When the Prime Minister arrives home from India on Sunday, he’ll be landing in the middle of a national celebration. Not Father’s Day, but the first anniversary of his election as Prime Minister. And it has been an eventful year.
Mr Abbott has stopped the boats, repealed the carbon and mining taxes and delivered a budget that he said would “get the nation’s finances back on track for a believable surplus.” He led the global protest after the shooting down of a civilian passenger jet and was swift to decry the Islamic State as “pure evil” and commit Australia’s military to the Iraqi aid effort.
While the new government has delivered many of its major promises, the PM has also had problems that have nothing to do with the thrust and parry of parliamentary politics.
On his watch, the Australian car manufacturing industry called it quits, a spying scandal with Indonesia erupted, an asylum seeker was killed during three days of rioting on Manus Island, Finance Minister Arthur Sinodinos stood down amid the ICAC investigation, Attorney-General George Brandis sparked a furore over racial discrimination laws, and a wink to a radio presenter during a talkback conversation with a sex worker caused outrage. And then there was Knights and Dames announcement.
With Mr Abbott’s first year as Prime Minister drawing to a close, it’s time to revisit the good, the bad and the ugly of it through the words of the playmakers.
“In three years time, the carbon tax will be gone. The boats will be stopped. The budget will be on track for a believable surplus.” – Mr Abbott in his election victory speech in September.
“It’s great to be working with another centre right leader.” – British Prime Minister David Cameron after Mr Abbott’s election win, September.
“I’m a big fan of Tony Abbott, I’m lucky enough to know him a little bit personally and professionally.” – Billionaire businessman James Packer in April.
“You work too hard Tony.” – US President Barack Obama tells the PM, June.
“I’ve met Mr Abbott three or four times and my impression is that he is the most admirable, honest, principled man and something that we really need as a Prime Minister, we can all look up to and admire.” – News Corp boss Rupert Murdoch, July.
“My position is that everyone has got to be on Team Australia.” – Mr Abbott says of the fight against home-grown terrorism.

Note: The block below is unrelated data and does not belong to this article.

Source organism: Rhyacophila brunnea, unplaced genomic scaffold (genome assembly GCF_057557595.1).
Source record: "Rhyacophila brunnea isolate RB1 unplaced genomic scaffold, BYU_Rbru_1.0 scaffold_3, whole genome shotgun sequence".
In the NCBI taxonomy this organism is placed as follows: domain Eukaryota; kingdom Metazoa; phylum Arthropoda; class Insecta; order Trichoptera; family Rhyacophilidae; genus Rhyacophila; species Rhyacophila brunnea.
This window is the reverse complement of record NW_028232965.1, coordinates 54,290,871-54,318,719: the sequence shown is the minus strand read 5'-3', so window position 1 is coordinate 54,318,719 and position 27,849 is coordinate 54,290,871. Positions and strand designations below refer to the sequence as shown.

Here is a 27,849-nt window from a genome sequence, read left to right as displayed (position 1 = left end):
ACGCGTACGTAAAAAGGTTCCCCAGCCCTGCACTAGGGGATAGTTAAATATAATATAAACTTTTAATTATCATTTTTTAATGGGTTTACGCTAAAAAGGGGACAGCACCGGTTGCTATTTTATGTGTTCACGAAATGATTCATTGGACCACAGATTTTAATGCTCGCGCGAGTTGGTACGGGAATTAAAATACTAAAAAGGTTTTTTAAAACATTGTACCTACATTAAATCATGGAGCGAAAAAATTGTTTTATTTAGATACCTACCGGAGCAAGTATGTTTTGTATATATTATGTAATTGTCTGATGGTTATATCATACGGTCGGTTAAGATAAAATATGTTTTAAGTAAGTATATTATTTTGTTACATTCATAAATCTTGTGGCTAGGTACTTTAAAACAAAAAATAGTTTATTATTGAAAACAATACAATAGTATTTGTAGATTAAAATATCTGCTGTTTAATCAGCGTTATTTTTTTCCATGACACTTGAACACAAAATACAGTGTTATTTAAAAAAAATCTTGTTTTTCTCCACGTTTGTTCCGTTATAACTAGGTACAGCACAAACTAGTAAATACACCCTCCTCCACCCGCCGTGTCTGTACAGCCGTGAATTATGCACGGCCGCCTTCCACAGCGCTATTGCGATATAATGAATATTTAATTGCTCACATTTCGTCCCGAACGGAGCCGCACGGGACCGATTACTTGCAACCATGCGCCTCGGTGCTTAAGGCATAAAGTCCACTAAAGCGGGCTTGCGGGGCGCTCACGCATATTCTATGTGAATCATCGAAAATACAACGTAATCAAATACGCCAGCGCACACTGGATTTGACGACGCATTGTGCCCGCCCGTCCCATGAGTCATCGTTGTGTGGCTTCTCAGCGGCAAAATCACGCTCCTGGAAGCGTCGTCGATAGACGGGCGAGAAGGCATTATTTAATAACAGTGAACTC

“What sort of opposition leader would I be if I said Mr Abbott’s doing a great job?” – Bill Shorten in January.
“It is true that Tony Abbott was made prime minister because he got our preferences. He seems very ungrateful now.” – Palmer United Party leader Clive Palmer.
“I haven’t met an Australian who is not deeply ashamed of this government, most of whom voted for Abbott.” – chairman of the UK’s Committee on Climate Change, Lord Deben.
“You would like the national broadcaster to have a rigorous commitment to truth and at least some basic affection for the home team.” – Mr Abbott thinks the ABC is on “everyone’s side but Australia’s”.
“We are going to keep the promise that we made, not the promise that some people thought we made or the promise that some people would like us to make.” – Mr Abbott announces a second backflip on school funding.
“All parents know that occasionally the best thing we can give is a smack.” – Mr Abbott disagree with a UN smacking kids.
The downright ugly
“I’m embarrassed you’re our prime minister.” – Mr Shorten says in post-budget question time.
“If only he had the class of his mother-in-law” – Mr Abbott on Bill Shorten, who is married to the daughter of Dame Quentin Bryce.
“Tony – as the leader of the opposition – absolutely mauled Julia Gillard for breaking election promises. Well, she looks like an amateur compared to the promises Tony has broken.” – former Labor Prime Minister Bob Hawke in May.
“Politically they’re like they’re psychopathic.” – Palmer United Party senator Jacqui Lambie tells ABC TV in May of Mr Abbott and Mr Hockey.
“Tony Abbott, you are a disgusting creep.” – social commentator Tracey Spicer on the prime minister’s wink at a radio presenter during a call from a struggling welfare recipient who works on an adult sex line.
“Quickly becoming one of the world’s most hated prime ministers.” – Washington Post headline, May 2014, over the same on-air incident.